Theses and Dissertations

Issuing Body

Mississippi State University


McAnally, H. William

Committee Member

Kelley, C. Tim

Committee Member

Martin, L. James

Committee Member

Berger, C. Rutherford

Committee Member

Howington, E. Stacy

Date of Degree


Document Type

Dissertation - Open Access


Civil Engineering

Degree Name

Doctor of Philosophy (Ph.D)


James Worth Bagley College of Engineering


Department of Civil and Environmental Engineering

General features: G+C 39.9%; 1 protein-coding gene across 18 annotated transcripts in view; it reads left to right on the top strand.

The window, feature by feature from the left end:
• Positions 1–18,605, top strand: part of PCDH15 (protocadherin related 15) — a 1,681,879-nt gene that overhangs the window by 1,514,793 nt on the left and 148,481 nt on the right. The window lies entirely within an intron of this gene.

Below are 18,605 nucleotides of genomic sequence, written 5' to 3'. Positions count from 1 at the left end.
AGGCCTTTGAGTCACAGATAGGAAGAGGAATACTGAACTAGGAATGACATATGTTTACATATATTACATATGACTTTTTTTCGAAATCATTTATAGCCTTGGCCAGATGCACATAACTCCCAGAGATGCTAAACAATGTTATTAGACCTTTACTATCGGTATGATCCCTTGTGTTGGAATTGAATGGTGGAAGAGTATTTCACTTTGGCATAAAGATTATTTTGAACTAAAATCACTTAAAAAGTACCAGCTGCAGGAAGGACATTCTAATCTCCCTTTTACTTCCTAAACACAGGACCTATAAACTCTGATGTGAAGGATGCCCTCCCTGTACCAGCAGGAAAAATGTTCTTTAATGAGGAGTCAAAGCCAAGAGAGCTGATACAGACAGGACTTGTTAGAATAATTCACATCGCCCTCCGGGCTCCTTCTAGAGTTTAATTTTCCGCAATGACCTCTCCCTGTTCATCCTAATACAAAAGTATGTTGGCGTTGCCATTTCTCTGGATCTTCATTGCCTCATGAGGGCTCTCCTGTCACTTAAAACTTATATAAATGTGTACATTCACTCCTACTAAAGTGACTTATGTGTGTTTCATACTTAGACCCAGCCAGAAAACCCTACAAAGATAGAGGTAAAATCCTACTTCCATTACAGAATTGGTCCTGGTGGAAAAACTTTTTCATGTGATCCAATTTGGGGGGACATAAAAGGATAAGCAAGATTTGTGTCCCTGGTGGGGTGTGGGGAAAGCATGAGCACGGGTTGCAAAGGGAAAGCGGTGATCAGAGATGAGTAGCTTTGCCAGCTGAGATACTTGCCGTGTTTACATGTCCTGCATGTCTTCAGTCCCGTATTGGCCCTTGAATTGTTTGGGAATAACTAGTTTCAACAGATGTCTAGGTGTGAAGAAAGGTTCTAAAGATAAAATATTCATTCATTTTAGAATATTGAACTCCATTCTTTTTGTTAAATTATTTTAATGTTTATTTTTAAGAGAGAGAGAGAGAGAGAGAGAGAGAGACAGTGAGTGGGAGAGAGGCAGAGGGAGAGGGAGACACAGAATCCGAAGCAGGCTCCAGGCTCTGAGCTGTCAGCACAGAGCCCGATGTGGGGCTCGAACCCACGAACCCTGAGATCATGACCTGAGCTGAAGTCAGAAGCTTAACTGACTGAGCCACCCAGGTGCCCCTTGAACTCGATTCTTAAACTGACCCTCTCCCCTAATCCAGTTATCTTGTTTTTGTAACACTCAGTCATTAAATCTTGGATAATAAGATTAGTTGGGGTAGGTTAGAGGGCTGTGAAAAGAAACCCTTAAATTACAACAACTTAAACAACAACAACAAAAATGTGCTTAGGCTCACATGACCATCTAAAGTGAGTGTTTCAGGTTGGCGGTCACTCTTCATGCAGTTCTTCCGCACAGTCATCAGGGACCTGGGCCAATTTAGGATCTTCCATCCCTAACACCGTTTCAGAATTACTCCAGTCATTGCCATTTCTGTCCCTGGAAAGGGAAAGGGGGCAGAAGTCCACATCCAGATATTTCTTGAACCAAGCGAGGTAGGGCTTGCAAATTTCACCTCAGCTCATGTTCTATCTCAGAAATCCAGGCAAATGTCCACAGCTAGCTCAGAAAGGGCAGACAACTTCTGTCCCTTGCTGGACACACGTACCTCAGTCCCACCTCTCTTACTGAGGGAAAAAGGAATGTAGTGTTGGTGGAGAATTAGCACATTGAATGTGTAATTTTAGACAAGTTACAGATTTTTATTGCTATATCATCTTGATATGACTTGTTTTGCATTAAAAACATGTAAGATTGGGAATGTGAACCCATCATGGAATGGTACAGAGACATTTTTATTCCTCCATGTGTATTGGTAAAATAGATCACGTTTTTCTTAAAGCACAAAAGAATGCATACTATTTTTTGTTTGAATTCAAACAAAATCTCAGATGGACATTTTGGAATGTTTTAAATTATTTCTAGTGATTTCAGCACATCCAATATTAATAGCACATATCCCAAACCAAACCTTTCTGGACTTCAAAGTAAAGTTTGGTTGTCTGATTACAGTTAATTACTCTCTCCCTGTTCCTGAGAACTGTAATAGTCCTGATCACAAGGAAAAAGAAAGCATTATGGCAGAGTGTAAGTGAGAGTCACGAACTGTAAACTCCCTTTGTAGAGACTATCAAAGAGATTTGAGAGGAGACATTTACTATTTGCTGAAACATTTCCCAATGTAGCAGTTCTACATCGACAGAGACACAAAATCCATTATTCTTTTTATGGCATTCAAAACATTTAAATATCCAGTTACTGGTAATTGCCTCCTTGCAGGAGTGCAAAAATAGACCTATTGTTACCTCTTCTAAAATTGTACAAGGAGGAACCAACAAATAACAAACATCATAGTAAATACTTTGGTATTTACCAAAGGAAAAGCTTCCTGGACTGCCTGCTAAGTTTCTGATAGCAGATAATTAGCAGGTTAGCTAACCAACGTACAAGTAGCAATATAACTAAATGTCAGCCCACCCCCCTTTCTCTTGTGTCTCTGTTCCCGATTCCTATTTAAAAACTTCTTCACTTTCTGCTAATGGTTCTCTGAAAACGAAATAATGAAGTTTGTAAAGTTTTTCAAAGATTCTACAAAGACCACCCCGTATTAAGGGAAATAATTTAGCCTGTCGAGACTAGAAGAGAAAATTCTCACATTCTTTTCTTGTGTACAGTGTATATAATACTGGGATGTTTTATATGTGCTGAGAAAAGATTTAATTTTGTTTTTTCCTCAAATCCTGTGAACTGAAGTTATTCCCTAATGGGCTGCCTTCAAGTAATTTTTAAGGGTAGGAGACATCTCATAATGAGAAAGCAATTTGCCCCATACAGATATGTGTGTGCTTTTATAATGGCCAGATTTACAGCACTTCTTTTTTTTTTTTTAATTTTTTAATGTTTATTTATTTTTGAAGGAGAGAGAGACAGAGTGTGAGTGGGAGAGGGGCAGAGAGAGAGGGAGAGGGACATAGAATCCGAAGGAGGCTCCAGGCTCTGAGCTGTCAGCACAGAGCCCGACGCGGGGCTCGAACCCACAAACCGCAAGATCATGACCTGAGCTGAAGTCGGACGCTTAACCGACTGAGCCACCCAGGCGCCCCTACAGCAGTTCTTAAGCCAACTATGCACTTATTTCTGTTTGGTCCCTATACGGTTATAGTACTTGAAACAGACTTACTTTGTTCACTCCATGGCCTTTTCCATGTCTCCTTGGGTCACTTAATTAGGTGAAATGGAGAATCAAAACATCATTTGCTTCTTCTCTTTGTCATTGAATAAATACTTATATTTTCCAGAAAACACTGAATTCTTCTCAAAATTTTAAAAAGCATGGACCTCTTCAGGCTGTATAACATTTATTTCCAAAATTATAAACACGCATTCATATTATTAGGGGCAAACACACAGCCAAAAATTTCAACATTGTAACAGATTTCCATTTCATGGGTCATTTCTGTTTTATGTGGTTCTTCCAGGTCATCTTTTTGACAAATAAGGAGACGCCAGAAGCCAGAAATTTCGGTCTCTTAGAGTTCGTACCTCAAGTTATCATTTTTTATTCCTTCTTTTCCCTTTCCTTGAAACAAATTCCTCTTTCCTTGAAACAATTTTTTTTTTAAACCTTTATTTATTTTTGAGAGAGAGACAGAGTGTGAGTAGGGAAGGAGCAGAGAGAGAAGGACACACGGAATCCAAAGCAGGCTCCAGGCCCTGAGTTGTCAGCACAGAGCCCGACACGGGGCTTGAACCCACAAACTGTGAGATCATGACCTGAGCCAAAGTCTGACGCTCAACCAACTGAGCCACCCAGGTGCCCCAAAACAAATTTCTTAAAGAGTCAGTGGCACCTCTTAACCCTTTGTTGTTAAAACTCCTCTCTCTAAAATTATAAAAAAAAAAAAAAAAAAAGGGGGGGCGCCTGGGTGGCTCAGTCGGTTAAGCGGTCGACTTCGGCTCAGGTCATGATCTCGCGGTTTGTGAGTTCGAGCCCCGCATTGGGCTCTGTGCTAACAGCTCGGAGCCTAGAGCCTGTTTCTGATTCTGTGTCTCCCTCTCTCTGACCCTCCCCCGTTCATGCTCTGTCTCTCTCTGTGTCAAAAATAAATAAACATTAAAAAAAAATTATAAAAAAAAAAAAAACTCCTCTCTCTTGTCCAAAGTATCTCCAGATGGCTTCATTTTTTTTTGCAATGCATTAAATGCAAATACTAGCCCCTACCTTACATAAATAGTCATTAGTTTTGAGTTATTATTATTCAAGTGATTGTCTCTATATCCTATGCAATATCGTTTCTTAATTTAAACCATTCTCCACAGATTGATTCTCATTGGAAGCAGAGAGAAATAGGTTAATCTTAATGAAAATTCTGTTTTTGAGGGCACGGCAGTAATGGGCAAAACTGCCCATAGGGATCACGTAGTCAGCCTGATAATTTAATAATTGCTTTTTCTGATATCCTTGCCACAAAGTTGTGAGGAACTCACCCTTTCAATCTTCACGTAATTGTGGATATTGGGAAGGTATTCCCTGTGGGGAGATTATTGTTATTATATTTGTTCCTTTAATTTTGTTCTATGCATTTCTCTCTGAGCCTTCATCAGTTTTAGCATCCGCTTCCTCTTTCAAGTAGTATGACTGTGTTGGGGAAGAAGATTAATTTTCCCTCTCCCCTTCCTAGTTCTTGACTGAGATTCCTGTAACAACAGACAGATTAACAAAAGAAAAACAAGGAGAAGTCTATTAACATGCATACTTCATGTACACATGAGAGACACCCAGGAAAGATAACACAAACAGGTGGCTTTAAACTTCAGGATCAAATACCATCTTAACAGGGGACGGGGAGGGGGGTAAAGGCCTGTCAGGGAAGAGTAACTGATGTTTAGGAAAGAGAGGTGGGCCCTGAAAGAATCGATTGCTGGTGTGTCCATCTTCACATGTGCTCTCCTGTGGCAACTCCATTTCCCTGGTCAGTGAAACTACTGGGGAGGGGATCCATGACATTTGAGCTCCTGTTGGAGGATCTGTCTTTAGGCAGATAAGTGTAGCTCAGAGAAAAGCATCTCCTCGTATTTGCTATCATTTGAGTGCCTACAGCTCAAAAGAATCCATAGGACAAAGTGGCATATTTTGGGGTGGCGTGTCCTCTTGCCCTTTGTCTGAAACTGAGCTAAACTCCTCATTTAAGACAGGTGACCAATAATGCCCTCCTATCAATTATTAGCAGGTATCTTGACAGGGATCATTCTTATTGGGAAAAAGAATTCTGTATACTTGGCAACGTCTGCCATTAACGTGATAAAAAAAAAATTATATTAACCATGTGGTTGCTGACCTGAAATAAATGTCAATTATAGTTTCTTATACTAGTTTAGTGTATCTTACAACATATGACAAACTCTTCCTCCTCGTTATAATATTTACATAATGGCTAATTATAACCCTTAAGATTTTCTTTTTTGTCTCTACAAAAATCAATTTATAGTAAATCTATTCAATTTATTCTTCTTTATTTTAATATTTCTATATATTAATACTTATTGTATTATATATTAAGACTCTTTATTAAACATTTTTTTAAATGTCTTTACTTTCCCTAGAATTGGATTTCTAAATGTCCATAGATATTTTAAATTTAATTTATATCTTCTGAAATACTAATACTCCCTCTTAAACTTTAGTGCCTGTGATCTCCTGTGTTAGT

A suite of tools to reduce the computational effort in groundwater modeling validation and testing has been developed. The work herein explores reduction of computational effort via smart adaptivemeshing, optimization techniques, which require fewer model calls, and the development of surrogate models. Adaptive meshing reduces the computational domain by allowing for mesh refinement in areas of interest determined dynamically by the model through error indicators instead of requiring a priori knowledge or a posteriori determination and rebuilding of the computational domain. As the areas of interest change with the physics, the refinement is removed to lower computational time by using unrefinement. The computational time for dynamic mesh adaption versus uniform refinement is orders of magnitudes smaller. Further reduction in computational time may be required especially when using parameter estimation techniques that require on the order of 2n computations, where n is the number of parameters being estimated. A demonstration of the usefulness of parameter estimation techniques is given, followed by a discussion of methods to further reduce computational time. It may also be necessary to look at reduced physics-type methods to further reduce computational time for the physics-based model. Surrogate models, such as proper orthogonal decomposition (POD), greatly reduce the computational time while maintaining the most important aspects of the physics being solved. The idea here is to run the full model, create the PODs basis, then use this basis to run parameter estimation. Once a better fit has been determined, the full model is run again to capture the full-physics results. The technique is repeated as necessary to capture the “best” parameters to numerically represent the observed behavior.